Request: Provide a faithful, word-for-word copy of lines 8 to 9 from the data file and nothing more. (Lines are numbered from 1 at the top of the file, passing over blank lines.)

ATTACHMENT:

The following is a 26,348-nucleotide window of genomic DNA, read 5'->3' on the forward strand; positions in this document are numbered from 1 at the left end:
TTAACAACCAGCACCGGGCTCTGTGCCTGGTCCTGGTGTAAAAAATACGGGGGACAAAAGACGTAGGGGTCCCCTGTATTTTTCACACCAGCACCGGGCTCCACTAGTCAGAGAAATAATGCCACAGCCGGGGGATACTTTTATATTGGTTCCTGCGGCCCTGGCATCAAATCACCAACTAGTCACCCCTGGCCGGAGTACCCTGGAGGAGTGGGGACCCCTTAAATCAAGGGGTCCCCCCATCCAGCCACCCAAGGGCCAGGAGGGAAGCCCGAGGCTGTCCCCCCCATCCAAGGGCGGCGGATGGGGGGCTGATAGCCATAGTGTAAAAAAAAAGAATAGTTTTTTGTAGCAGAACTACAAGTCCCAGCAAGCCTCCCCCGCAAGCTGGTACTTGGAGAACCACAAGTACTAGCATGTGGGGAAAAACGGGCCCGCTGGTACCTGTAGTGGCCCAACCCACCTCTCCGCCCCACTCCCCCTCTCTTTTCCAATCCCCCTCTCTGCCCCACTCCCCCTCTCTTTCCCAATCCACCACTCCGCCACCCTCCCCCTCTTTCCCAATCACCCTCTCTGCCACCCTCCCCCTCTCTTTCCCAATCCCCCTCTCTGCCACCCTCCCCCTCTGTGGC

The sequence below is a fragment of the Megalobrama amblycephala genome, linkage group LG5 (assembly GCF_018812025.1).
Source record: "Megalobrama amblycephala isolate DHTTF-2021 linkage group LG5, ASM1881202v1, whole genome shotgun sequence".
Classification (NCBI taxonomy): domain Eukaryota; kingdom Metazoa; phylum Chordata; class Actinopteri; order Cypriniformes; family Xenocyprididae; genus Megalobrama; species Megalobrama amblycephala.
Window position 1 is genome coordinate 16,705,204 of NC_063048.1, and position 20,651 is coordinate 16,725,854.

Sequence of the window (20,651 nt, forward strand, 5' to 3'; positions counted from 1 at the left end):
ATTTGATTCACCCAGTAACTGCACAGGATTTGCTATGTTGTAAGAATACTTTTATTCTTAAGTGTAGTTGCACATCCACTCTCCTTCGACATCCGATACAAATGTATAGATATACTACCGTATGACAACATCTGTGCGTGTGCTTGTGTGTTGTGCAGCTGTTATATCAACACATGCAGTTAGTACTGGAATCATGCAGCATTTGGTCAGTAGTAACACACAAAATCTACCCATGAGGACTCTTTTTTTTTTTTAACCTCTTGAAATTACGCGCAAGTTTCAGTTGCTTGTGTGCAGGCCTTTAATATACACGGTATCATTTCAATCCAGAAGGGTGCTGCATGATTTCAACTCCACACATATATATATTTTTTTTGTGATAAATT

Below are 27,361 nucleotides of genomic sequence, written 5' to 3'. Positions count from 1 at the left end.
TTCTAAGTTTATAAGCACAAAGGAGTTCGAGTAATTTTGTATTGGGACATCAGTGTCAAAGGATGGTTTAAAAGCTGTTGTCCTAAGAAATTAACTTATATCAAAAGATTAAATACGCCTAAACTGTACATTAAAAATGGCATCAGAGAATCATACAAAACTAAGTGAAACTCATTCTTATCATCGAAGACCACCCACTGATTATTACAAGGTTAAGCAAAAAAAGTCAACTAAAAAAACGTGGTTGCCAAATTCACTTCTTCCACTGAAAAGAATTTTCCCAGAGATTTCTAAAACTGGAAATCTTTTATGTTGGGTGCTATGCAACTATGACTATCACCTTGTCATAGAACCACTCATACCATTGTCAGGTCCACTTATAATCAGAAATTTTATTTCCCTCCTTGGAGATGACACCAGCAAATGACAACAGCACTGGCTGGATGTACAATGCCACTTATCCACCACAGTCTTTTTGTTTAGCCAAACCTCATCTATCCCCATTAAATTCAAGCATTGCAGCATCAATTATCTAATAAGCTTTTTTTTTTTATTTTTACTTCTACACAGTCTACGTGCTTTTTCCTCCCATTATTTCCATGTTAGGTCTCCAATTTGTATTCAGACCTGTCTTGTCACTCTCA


ATTTGATTCACCCAGTAACTGCACAGGATTTGCTATGTTGTAAGAATACTTTTATTCTTAAGTGTAGTTGCACATCCACTCTCCTTCGACATCCGATACAAATGTATAGATATACTACCGTATGACAACATCTGTGCGTGTGCTTGTGTGTTGTGCAGCTGTTATATCAACACATGCAGTTAGTACTGGAATCATGCAGCATTTGGTCAGTAGTAACACACAAAATCTACCCATGAGGACTCTTTTTTTTTTTTAACCTCTTGAAATTACGCGCAAGTTTCAGTTGCTTGTGTGCAGGCCTTTAATATACACGGTATCATTTCAATCCAGAAGGGTGCTGCATGATTTCAACTCCACACATATATATATTTTTTTTGTGATAAATT

Below are 27,361 nucleotides of genomic sequence, written 5' to 3'. Positions count from 1 at the left end.